So you can see how much violence has touched the people of the Democratic Republic of Congo.  Let us keep them in our prayers and hope that with a fair and peaceful election and sufficient care, some peace may again come to this land.

 

 

Posted in News, Peace & Justice Blog

LOVE THE WORLD AS NO ONE HAS THOUGHT TO LOVE IT

(Title adapted from Rainer Marie Rilke)

Not long ago in human memory, Aldo Leopold was in the adrenalin rush of his career.  Tasked with getting a mountain in tip-top shape for deer hunting, he wondered if killing off the wolf would make for a hunters’ paradise.  One afternoon, watching a young pack welcome an old wolf “with a melee of wagging tails and playful maulings,” he saw the mother wolf die. “We never heard of passing up a chance to kill a wolf. In a second we were pumping lead into the pack….When our rifles were empty, the old wolf was down.  We reached her in time to watch a fierce green fire die in her eyes….I realized then that there was something new in those eyes, known only to her and to the mountain….seeing her and the green fire die I sensed that neither she nor the mountain would agree with [my] view.”

Blog By Sr. Barbara Harrington, OP

Beholding the cascading destruction of his “over the top” zeal, Aldo Leopold came into communion with the mountain.  Embedded in deep time, mountain intelligence reverberated freshly within Leopold’s awakening. Over population of one species becomes a defoliated mountain, “the starved bones of the hoped-for herd, dead of its own too-much, bleach with the bones of dead sage….”

This is more than a cautionary tale.  Don’t you see the possibility of new love stories? Where previously, killing off the enemy seemed good enough for the “happily ever after” effect, Leopold developed the land ethic by “thinking like a mountain”. The climate crisis now urges the unfolding of a planetary ethic.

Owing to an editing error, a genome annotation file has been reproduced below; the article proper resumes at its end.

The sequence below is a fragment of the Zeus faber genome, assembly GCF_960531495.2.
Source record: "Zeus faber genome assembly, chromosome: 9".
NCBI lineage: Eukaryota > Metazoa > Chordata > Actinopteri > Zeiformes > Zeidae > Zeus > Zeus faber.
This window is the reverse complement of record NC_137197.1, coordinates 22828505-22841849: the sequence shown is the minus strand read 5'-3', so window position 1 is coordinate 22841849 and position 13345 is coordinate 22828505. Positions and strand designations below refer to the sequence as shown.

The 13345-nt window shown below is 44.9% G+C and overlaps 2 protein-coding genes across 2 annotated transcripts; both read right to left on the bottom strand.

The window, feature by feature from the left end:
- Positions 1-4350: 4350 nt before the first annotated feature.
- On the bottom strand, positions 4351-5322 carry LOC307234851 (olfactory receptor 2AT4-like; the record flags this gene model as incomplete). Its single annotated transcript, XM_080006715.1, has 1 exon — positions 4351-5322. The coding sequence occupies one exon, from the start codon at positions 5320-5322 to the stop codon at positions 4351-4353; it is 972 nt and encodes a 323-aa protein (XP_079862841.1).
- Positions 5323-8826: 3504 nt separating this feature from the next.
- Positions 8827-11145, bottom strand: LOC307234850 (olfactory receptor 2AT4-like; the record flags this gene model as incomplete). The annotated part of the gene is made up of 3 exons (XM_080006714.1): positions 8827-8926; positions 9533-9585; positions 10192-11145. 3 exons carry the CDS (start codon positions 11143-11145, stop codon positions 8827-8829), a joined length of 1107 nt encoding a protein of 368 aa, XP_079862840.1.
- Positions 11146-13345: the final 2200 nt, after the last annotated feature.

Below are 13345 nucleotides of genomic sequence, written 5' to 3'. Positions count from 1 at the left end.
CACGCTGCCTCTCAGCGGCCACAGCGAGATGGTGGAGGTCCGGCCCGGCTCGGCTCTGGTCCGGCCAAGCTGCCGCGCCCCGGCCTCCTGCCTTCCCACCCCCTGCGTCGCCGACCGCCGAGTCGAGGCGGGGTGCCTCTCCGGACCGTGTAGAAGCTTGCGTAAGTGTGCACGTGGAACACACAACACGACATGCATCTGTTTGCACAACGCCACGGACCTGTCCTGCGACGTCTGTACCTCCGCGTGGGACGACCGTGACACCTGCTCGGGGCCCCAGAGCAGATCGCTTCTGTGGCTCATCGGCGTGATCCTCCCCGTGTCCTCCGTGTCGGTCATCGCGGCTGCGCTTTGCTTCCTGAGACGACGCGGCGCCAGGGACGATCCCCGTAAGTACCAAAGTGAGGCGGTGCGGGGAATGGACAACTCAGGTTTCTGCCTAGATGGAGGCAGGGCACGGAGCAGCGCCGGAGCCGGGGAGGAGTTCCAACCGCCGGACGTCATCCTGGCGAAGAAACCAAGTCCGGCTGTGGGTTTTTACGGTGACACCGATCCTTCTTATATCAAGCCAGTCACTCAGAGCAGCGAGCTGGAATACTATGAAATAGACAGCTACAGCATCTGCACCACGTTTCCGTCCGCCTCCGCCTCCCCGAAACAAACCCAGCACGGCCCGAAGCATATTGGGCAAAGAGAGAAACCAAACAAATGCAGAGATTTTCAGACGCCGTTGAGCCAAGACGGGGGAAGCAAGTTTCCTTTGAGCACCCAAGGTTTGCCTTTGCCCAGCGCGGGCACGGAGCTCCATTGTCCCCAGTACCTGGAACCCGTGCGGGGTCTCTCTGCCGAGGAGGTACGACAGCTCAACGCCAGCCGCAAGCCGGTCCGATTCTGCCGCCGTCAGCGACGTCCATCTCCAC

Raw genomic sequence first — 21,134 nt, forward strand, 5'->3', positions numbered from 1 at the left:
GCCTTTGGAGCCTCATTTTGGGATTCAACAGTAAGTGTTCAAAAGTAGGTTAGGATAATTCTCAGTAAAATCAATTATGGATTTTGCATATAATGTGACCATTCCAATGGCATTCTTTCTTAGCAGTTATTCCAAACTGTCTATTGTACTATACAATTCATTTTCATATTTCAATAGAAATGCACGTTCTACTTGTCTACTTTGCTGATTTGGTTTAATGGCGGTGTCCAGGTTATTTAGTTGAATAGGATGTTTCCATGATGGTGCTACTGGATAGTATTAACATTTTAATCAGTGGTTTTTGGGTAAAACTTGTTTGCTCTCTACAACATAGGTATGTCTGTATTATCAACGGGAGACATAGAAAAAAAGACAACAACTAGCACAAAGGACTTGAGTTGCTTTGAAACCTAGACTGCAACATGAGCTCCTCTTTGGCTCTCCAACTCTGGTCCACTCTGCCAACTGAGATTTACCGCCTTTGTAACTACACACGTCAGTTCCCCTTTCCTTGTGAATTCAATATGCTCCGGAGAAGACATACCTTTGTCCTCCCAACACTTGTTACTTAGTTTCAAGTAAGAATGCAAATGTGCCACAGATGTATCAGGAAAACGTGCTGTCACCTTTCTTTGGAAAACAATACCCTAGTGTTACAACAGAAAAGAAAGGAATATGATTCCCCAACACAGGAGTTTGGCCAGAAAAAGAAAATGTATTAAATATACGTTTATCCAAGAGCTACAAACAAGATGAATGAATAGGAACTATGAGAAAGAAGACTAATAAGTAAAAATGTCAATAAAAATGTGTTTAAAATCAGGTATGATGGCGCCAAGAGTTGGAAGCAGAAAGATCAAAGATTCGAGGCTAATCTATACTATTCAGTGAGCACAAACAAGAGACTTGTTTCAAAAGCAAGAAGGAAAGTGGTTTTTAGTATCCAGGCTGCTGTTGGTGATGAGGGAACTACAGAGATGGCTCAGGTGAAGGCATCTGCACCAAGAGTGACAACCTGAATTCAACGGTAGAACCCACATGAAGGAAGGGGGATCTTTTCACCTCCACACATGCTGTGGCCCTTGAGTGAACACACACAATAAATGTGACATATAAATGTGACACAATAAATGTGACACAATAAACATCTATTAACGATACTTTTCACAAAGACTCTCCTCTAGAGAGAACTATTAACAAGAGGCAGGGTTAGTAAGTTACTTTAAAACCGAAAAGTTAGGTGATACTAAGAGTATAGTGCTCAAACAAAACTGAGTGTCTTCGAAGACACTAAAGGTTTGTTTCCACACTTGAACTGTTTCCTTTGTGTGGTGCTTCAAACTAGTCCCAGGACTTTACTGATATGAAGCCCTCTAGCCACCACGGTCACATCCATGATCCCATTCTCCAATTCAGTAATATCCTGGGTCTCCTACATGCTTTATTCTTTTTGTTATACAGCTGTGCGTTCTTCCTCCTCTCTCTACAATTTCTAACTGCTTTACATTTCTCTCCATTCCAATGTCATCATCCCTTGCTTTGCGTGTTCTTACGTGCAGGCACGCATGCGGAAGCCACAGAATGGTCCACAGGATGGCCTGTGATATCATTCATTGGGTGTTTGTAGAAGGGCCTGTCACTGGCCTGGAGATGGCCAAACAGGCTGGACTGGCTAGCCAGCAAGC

Adaptive measures to climate disruption are the talk of the moment. Widely touted plans preserving comforts for the humanly privileged, but not by any count creating the greatest good for the greatest number may be akin to “We never knew heard of passing up a chance to kill a wolf.” The ethical challenge now upon us is to bring to light that which is hidden: to think like a planet.

Reimagining how we are to live as Earthlings is undoubtedly a stretch.  But it is also raw necessity: noticing the sparrow who falls; the civilizations crumbing; the mother hen, with tenderness gathering blind destructive powers under her wing. Thinking like our planet infuses gospel stories with new vigor.

The prairie, the plains, forests, deserts, the waters, estuaries, the night sky, emerging cultures of food and place are no longer used as backdrops to buttress communion with the Divine; they become what we are to contemplate.  Absorbing their revelatory pulse widens our stunted identities. These are Earth communities -some severe, some sweet, all verbs, voices, summoning us, stirring faith, spawning a felt possibility of humans re-inhabiting Earth. Streaming through the pores of our skin are ecotones of new psalms; praises we never knew that we knew reweave our ruptured selves with the land, our holy mother. Humility rouses us to participate actively, reverently as sacramental beings. There is nothing not kin in this sacramental revelation.  An inner climate change indeed.